Once upon a time there was a rat who couldn't make up his mind. Whenever the other rats asked him if he would like to come out hunting with them, he would answer in a hoarse voice, "I don't know." And when they said, "Would you rather stay inside?" he wouldn't say yes, or no either. He'd always shirk making a choice.
One fine day his aunt Josephine said to him, "Now look here! No one will ever care for you if you carry on like this. You have no more mind of your own than a greasy old blade of grass!"
The young rat coughed and looked wise, as usual, but said nothing.
"Don't you think so?" said his aunt stamping with her foot, for she couldn't bear to see the young rat so coldblooded.
"I don't know," was all he ever answered, and then he'd walk off to think for an hour or more, whether he would stay in his hole in the ground or go out into the loft.
One night the rats heard a loud noise in the loft. It was a very dreary old place. The roof let the rain come washing in, the beams and rafters had all rotted through, so that the whole thing was quite unsafe.
At last one of the joists gave way, and the beams fell with one edge on the floor. The walls shook, and the cupola fell off, and all the rats' hair stood on end with fear and horror.
"This won't do," said their leader. "We can't stay cooped up here any longer." So they sent out scouts to search for a new home.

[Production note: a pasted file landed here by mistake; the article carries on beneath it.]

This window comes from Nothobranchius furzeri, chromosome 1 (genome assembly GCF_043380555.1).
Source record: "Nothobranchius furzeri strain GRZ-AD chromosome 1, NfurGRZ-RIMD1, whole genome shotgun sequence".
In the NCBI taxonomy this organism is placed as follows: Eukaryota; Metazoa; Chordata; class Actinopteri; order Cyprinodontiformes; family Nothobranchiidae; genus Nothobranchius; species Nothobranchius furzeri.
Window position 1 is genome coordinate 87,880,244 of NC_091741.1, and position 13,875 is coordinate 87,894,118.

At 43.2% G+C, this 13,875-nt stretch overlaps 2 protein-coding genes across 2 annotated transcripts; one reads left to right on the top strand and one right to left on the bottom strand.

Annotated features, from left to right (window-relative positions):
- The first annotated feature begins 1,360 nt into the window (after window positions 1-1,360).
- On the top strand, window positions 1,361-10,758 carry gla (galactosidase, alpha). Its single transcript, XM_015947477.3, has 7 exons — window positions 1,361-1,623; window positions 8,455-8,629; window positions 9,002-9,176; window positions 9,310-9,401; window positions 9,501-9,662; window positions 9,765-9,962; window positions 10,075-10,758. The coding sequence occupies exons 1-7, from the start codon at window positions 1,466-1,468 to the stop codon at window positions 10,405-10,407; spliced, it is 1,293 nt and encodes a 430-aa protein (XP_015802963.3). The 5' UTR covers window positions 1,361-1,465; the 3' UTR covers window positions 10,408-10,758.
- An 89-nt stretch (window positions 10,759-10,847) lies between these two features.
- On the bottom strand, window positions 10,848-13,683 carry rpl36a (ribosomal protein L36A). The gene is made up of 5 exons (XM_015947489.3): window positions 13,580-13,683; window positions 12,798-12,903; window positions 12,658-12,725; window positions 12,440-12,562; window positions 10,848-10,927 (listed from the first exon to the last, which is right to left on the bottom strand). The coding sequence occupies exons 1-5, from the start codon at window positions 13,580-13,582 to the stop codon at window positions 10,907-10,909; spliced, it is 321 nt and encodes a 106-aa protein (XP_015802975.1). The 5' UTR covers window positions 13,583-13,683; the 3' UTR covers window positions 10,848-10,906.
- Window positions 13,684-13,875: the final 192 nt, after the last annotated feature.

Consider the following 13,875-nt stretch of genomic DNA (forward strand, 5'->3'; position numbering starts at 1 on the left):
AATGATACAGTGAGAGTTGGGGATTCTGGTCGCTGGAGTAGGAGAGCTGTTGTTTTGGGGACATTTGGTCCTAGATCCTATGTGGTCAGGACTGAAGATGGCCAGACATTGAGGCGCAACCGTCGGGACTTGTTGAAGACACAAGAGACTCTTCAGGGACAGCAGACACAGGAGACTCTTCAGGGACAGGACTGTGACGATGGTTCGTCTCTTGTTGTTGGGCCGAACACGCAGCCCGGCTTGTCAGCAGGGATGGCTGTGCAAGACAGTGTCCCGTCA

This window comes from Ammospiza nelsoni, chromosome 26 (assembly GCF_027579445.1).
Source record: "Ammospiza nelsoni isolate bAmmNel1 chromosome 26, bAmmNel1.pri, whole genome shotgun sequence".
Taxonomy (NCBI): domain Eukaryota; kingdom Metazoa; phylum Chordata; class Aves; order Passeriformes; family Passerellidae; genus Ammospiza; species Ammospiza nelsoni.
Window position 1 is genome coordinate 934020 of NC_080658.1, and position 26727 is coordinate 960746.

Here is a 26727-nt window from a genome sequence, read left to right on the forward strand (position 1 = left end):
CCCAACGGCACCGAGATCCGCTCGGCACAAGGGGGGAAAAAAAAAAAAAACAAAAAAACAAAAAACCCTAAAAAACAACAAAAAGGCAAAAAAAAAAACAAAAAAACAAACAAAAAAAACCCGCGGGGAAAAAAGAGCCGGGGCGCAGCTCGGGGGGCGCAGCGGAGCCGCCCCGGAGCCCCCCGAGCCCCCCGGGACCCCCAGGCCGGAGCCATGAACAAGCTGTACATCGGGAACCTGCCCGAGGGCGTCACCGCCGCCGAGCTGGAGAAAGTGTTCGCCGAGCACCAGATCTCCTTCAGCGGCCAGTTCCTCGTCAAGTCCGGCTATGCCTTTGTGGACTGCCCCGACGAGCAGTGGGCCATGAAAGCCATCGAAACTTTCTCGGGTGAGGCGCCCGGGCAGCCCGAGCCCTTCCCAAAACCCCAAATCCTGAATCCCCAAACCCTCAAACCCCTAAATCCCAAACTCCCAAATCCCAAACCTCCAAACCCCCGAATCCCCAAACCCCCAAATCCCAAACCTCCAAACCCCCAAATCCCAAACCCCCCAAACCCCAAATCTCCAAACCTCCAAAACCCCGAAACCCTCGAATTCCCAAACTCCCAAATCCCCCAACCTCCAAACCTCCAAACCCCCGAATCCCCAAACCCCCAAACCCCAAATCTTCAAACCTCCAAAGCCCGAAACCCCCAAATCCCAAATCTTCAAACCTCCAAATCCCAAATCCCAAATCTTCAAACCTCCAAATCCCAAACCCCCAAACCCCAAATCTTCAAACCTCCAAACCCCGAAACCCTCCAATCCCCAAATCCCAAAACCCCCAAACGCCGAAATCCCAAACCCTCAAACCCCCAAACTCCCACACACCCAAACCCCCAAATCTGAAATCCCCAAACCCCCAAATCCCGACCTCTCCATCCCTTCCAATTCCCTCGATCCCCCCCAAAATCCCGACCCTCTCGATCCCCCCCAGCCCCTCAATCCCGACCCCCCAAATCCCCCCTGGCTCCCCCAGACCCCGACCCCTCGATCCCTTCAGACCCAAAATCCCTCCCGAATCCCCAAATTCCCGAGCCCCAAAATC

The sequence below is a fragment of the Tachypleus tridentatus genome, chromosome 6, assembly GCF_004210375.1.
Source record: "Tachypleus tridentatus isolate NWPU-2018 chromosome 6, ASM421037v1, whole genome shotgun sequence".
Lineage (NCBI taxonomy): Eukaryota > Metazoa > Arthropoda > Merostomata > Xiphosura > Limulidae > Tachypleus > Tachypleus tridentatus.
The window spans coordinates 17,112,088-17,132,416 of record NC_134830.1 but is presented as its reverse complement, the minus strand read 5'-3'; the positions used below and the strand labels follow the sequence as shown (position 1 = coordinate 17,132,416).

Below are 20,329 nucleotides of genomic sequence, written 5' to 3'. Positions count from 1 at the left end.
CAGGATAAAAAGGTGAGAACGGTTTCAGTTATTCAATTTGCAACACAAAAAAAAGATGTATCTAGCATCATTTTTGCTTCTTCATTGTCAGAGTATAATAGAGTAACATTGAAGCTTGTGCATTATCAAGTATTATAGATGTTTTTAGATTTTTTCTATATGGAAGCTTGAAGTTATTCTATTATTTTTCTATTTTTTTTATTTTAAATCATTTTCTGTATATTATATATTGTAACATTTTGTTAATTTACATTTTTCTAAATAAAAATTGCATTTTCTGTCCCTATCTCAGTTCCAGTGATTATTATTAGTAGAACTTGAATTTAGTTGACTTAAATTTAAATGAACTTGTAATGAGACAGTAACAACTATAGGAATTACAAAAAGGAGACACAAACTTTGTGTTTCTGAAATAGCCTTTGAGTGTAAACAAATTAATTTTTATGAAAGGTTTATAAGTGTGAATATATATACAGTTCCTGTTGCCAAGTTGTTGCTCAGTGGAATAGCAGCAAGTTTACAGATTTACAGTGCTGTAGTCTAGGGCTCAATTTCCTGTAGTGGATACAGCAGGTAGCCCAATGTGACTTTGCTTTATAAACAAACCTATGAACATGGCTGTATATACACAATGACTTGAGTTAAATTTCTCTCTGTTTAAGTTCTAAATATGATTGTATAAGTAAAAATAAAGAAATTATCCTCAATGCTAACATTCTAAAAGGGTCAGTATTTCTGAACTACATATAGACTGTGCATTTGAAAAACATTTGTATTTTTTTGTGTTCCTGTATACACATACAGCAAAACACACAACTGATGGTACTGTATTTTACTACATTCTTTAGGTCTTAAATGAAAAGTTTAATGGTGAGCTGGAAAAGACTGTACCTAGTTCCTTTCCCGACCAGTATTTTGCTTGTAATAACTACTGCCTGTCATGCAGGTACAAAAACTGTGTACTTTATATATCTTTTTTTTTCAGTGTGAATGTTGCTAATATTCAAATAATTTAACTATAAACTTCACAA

A little later on that evening the scouts came back and said they had found an old-fashioned horse-barn where there would be room and board for all of them.
The leader gave the order at once, "Company fall in!" and the rats crawled out of their holes right away and stood on the floor in a long line.
Just then the old rat caught sight of young Arthur -- that was the name of the shirker. He wasn't in the line, and he wasn't exactly outside it -- he stood just by it.
"Come on, get in line!" growled the old rat coarsely. "Of course you're coming too?"
"I don't know," said Arthur calmly.
"Why, the idea of it! You don't think it's safe here any more, do you?"
"I'm not certain," said Arthur undaunted. "The roof may not fall down yet."
"Well," said the old rat, "we can't wait for you to join us." Then he turned to the others and shouted, "Right about face! March!" and the long line marched out of the barn while the young rat watched them.
"I think I'll go tomorrow," he said to himself, "but then again, perhaps I won't -- it's so nice and snug here. I guess I'll go back to my hole under the log for a while just to make up my mind."
But during the night there was a big crash. Down came beams, rafters, joists -- the whole business.
Next morning -- it was a foggy day -- some men came to look over the damage. It seemed odd that the old building was not haunted by rats. But at last one of them happened to move a board, and he caught sight of a young rat, quite dead, half in and half out of his hole.
Thus the shirker got his due, and there was no mourning for him.